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NCJRS Abstract

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NCJ Number: 69588 Find in a Library
Title: Siren Standards
Author(s): R A Little
Corporate Author: California Dept of Highway Patrol
United States of America
Date Published: 1978
Page Count: 12
Sponsoring Agency: California Dept of Highway Patrol
Sacramento, CA 95818
National Institute of Justice/
Rockville, MD 20849
Sale Source: National Institute of Justice/
NCJRS paper reproduction
Box 6000, Dept F
Rockville, MD 20849
United States of America
Document: PDF
Language: English
Country: United States of America
Annotation: Discussion of police siren research as conducted by the California Highway Patrol looks at sound cancellation problems from two sirens and other speaker mounting problems.
Abstract: Tests of siiren audibility have been conducted by the California Highway Patrol ever since an authorization to approve sirens was granted in 1923 and were conducted by ear and sound level meters. Tests of siren effectiveness conducted with both electronic and electromechanical sirens mounted on a vehicle in a simulated chase revealed that electronic siren speakers are very directional and should not be mounted under the hood. Other tests were conducted to remove some of the site variables in siren testing. Sound tests conducted with dual speakers exhibited a severe sound cancellation problem, particularly for dual speakers in the manual mode. However, other experiments have shown that stacking dual speakers of the use of two drivers connected to one speaker bell greatly diminish sound cancellation problems. A major experimental finding from testing speaker shapes is that the wide-mouth speaker with the opening mounted vertically produces about 4 decibels more than a good round speaker, and 6 decibels more than when the speaker is mounted in its customary flat mode. Tests of siren sound patterns provided support for U.S. Department of Transportation findings that the hi-lo sound is not as effective as the wail and yelp sounds. Oscillation rate tests suggest that the rapid oscillation rate of the 'yelp' mode is a good attention-getter and does a fair job of moving traffic at an intersection. Analysis of people's occasional inability to hear the siren of an approaching emergency vehicle in time to react supports training for emergency vehicle drivers in defensive driving. Generally, more psychoacoustic studies are needed in order to determine the warning system that is most audible without creating a nuisance in the community. Numerous diagrams illustrate siren sound distribution patterns under varying test conditions.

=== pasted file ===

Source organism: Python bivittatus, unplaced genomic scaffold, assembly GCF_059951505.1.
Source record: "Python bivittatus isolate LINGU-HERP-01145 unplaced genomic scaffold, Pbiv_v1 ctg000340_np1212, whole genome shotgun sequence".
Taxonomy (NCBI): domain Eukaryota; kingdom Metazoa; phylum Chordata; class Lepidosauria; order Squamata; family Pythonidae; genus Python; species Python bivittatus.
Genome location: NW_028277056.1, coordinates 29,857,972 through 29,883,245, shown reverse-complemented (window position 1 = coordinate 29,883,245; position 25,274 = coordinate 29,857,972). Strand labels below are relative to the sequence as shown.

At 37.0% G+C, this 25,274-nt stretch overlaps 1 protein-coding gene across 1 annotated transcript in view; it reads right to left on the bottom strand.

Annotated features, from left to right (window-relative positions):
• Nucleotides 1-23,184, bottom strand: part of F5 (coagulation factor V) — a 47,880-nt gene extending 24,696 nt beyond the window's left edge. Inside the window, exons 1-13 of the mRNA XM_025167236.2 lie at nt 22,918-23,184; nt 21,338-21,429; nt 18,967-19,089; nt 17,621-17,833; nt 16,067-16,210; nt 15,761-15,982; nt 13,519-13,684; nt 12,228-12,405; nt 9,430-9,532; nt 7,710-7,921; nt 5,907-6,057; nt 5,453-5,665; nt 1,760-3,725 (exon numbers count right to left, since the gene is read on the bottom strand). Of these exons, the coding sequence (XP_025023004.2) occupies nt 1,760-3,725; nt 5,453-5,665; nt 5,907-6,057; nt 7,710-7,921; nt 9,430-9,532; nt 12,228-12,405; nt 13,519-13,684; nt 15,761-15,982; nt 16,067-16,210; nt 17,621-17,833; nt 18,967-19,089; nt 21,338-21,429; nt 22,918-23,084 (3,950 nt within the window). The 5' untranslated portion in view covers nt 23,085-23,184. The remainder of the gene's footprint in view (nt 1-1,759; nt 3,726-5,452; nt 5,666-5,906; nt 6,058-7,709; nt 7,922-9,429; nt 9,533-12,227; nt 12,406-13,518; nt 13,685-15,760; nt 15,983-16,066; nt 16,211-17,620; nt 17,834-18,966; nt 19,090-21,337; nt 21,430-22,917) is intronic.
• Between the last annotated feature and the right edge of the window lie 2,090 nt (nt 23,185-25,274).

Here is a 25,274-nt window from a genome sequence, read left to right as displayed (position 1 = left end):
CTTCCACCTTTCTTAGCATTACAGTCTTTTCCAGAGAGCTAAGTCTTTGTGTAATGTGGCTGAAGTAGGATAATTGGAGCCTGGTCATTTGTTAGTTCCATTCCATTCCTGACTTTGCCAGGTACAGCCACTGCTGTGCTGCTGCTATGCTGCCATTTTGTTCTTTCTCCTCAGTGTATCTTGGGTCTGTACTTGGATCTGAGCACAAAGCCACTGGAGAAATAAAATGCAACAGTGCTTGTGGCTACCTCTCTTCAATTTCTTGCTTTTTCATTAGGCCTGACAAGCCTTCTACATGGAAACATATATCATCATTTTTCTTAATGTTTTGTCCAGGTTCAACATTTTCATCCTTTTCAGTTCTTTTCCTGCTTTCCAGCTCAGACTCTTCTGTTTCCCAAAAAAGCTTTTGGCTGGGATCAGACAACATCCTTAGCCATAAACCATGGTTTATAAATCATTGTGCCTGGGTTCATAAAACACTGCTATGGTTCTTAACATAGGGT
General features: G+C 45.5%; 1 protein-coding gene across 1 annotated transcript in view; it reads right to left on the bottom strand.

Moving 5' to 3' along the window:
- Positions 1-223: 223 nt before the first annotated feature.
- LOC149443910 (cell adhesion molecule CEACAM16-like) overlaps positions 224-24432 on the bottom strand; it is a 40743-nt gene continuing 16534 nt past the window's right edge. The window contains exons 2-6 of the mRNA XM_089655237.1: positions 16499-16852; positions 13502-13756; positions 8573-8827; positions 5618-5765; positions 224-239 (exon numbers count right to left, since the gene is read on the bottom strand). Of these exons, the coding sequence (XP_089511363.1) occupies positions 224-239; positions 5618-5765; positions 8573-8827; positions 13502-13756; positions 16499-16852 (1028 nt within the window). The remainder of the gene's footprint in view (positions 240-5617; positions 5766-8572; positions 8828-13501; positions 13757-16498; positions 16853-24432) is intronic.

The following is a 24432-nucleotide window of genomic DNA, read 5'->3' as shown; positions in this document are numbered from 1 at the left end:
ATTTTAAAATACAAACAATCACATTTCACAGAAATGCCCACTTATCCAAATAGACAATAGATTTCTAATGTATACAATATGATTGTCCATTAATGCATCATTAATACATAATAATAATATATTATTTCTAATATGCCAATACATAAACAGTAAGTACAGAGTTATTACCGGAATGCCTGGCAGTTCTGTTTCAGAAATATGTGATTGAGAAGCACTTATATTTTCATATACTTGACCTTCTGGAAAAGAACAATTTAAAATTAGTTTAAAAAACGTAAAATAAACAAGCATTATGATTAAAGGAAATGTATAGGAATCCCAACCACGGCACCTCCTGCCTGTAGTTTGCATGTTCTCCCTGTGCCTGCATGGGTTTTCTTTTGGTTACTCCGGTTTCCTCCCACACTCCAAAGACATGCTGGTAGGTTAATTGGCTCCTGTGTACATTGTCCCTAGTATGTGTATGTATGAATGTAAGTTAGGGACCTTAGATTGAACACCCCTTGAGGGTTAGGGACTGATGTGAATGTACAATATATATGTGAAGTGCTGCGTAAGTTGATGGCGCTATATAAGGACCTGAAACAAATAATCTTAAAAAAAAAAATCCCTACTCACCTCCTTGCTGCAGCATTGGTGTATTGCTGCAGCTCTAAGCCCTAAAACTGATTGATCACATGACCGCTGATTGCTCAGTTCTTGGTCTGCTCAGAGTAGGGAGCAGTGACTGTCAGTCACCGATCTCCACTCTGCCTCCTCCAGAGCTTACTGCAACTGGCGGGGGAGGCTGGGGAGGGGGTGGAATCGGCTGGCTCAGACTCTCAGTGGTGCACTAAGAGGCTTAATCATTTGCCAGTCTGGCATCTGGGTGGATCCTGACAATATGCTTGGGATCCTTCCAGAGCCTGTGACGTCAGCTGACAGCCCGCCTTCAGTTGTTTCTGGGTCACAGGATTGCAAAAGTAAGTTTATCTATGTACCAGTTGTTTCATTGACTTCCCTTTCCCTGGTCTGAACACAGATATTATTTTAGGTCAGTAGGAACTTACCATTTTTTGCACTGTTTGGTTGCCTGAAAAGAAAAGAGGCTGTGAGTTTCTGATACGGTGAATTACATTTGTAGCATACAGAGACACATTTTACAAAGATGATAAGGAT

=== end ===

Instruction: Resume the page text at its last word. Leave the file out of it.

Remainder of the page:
Index Term(s): California; Emergency vehicle warning systems; Equipment evaluation
Note: Report prepared for presentation at the Workshop on Optimization of Emergency Vehicle Audible Warning Devices, Boston, Massachusetts, June 22, 1978
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